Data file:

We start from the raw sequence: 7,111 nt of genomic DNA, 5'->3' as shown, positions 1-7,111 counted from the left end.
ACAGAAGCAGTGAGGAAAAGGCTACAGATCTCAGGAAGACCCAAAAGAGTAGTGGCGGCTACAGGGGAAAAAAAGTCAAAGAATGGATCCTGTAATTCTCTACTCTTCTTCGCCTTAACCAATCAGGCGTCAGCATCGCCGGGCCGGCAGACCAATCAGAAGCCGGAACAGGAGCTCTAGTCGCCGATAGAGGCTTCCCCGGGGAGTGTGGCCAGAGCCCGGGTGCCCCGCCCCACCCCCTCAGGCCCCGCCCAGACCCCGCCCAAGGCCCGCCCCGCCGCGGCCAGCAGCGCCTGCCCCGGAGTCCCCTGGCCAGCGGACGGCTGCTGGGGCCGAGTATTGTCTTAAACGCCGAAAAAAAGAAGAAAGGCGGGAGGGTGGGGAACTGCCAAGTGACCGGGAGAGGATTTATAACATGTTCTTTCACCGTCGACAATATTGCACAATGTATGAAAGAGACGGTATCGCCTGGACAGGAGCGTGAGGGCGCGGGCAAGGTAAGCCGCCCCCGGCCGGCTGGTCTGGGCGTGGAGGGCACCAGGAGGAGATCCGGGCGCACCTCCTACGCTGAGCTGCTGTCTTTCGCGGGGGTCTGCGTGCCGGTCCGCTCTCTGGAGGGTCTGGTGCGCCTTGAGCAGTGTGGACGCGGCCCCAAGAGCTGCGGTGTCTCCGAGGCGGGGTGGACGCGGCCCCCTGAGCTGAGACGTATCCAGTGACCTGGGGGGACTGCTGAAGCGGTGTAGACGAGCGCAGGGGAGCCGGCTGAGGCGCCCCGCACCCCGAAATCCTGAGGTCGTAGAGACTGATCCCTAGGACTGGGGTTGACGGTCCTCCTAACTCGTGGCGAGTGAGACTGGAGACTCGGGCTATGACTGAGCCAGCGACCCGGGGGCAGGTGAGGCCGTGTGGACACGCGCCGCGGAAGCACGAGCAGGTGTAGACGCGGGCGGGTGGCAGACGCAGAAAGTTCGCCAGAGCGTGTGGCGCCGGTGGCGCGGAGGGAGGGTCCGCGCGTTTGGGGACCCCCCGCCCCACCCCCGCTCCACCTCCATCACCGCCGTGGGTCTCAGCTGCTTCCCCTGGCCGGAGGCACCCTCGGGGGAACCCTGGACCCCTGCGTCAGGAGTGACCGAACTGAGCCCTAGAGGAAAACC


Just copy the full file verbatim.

We start from the raw sequence: 7,111 nt of genomic DNA, 5'->3' as shown, positions 1-7,111 counted from the left end.
ACAGAAGCAGTGAGGAAAAGGCTACAGATCTCAGGAAGACCCAAAAGAGTAGTGGCGGCTACAGGGGAAAAAAAGTCAAAGAATGGATCCTGTAATTCTCTACTCTTCTTCGCCTTAACCAATCAGGCGTCAGCATCGCCGGGCCGGCAGACCAATCAGAAGCCGGAACAGGAGCTCTAGTCGCCGATAGAGGCTTCCCCGGGGAGTGTGGCCAGAGCCCGGGTGCCCCGCCCCACCCCCTCAGGCCCCGCCCAGACCCCGCCCAAGGCCCGCCCCGCCGCGGCCAGCAGCGCCTGCCCCGGAGTCCCCTGGCCAGCGGACGGCTGCTGGGGCCGAGTATTGTCTTAAACGCCGAAAAAAAGAAGAAAGGCGGGAGGGTGGGGAACTGCCAAGTGACCGGGAGAGGATTTATAACATGTTCTTTCACCGTCGACAATATTGCACAATGTATGAAAGAGACGGTATCGCCTGGACAGGAGCGTGAGGGCGCGGGCAAGGTAAGCCGCCCCCGGCCGGCTGGTCTGGGCGTGGAGGGCACCAGGAGGAGATCCGGGCGCACCTCCTACGCTGAGCTGCTGTCTTTCGCGGGGGTCTGCGTGCCGGTCCGCTCTCTGGAGGGTCTGGTGCGCCTTGAGCAGTGTGGACGCGGCCCCAAGAGCTGCGGTGTCTCCGAGGCGGGGTGGACGCGGCCCCCTGAGCTGAGACGTATCCAGTGACCTGGGGGGACTGCTGAAGCGGTGTAGACGAGCGCAGGGGAGCCGGCTGAGGCGCCCCGCACCCCGAAATCCTGAGGTCGTAGAGACTGATCCCTAGGACTGGGGTTGACGGTCCTCCTAACTCGTGGCGAGTGAGACTGGAGACTCGGGCTATGACTGAGCCAGCGACCCGGGGGCAGGTGAGGCCGTGTGGACACGCGCCGCGGAAGCACGAGCAGGTGTAGACGCGGGCGGGTGGCAGACGCAGAAAGTTCGCCAGAGCGTGTGGCGCCGGTGGCGCGGAGGGAGGGTCCGCGCGTTTGGGGACCCCCCGCCCCACCCCCGCTCCACCTCCATCACCGCCGTGGGTCTCAGCTGCTTCCCCTGGCCGGAGGCACCCTCGGGGGAACCCTGGACCCCTGCGTCAGGAGTGACCGAACTGAGCCCTAGAGGAAAACC